May 20, 2010: In a development that has transformed the appearance of the solar system's largest planet, one of Jupiter's two main cloud belts has completely disappeared.

"This is a big event," says planetary scientist Glenn Orton of NASA's Jet Propulsion Lab. "We're monitoring the situation closely and do not yet fully understand what's going on."

https://i.imgur.com/dWOBAxH.jpg
These side by side images of Jupiter taken by Australian astrophotographer Anthony Wesley show the SEB in August 2009, but not in May 2010.
Known as the South Equatorial Belt (SEB), the brown cloudy band is twice as wide as Earth and more than twenty times as long. The loss of such an enormous "stripe" can be seen with ease halfway across the solar system.

"In any size telescope, or even in large binoculars, Jupiter's signature appearance has always included two broad equatorial belts," says amateur astronomer Anthony Wesley of Australia. "I remember as a child seeing them through my small backyard refractor and it was unmistakable. Anyone who turns their telescope on Jupiter at the moment, however, will see a planet with only one belt--a very strange sight."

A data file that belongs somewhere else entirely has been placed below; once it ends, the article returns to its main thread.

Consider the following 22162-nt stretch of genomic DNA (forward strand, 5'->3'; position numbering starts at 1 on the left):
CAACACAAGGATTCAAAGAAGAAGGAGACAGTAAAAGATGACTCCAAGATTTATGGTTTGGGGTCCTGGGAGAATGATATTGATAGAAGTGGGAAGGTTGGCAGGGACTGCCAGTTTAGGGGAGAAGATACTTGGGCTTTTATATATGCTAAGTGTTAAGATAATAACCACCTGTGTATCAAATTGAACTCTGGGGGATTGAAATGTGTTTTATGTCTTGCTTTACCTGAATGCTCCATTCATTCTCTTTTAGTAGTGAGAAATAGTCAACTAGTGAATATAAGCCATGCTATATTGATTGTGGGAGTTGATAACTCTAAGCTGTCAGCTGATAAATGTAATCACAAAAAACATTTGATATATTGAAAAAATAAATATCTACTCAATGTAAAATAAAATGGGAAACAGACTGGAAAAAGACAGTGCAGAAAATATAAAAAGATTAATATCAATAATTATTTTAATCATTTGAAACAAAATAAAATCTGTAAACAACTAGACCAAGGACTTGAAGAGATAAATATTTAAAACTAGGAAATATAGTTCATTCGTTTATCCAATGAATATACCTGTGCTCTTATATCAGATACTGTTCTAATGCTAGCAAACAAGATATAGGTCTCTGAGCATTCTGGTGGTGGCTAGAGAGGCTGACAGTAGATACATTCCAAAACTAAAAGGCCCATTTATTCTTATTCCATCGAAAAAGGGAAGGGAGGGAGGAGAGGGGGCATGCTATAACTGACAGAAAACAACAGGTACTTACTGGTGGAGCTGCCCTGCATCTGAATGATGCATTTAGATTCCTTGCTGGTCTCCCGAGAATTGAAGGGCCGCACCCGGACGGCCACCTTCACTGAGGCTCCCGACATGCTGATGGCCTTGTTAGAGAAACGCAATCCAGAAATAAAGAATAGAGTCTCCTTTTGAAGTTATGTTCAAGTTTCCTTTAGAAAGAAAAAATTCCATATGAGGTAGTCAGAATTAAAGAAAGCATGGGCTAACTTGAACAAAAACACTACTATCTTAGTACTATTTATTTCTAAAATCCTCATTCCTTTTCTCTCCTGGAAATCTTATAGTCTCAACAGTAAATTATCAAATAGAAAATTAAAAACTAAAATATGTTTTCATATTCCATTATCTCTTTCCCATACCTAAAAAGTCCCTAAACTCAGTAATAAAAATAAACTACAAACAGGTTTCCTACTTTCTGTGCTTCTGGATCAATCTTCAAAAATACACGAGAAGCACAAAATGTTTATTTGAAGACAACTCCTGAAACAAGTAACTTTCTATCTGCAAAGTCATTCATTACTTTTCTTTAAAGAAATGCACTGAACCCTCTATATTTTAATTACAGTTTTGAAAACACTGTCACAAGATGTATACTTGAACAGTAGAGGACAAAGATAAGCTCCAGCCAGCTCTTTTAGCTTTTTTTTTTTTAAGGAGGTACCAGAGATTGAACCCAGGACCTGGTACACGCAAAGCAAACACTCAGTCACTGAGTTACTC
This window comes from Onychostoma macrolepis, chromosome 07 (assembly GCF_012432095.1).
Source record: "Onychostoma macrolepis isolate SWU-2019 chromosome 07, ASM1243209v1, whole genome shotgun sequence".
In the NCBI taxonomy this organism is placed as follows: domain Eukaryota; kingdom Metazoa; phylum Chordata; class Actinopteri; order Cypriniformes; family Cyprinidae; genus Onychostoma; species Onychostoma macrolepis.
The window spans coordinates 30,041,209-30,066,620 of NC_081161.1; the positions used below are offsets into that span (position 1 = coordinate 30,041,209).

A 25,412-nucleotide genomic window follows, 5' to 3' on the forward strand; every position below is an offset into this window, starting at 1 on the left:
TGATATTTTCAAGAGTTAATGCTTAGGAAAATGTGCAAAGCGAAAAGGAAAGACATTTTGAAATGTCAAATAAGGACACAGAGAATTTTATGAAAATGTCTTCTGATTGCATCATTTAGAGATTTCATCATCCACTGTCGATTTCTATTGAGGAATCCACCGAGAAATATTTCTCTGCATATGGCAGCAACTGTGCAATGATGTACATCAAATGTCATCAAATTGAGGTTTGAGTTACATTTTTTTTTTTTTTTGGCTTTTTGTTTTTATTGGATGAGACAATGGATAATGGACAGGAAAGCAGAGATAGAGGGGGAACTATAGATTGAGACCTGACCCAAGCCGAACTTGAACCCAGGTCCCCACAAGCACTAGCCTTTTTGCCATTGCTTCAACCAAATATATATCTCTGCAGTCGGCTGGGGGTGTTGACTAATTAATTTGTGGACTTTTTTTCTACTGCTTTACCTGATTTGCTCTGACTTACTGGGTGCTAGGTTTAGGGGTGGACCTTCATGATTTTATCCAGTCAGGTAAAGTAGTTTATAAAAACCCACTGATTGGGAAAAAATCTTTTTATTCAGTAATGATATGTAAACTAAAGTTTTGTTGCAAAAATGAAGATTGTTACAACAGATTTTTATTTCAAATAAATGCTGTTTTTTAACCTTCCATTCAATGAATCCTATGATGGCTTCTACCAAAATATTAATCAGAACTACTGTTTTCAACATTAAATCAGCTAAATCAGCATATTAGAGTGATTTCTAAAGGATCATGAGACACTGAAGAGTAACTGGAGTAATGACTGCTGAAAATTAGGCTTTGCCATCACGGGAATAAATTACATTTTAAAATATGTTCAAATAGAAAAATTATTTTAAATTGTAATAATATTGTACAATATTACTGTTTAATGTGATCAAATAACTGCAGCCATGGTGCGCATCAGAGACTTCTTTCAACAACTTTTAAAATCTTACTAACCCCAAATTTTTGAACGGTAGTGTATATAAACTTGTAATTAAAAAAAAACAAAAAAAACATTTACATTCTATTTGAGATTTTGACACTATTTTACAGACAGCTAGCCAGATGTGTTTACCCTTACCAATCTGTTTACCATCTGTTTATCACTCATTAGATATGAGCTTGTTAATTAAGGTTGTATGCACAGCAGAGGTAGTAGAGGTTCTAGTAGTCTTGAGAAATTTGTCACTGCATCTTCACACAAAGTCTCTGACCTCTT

Wesley is a veteran observer of Jupiter, famous for his discovery of a comet hitting the planet in 2009. Like many other astronomers, he noticed the belt fading late last year, "but I certainly didn't expect to see it completely disappear," he says. "Jupiter continues to surprise."
https://science.nasa.gov/science-news/s ... oststripe/ for the rest.
Witness
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Re: Cool astronomy photos

Post by Witness »

Nasa to make major announcement of ‘exciting news’ about the moon

Nasa will hold a major event to announce an “exciting new discovery” about the Moon, it has said.

The space agency did not reveal details about the discovery, but said that it “contributes to Nasa’s efforts to learn about the Moon in support of deep space exploration”.

It also said that the discovery had come from the Stratospheric Observatory for Infrared Astronomy, or Sofia.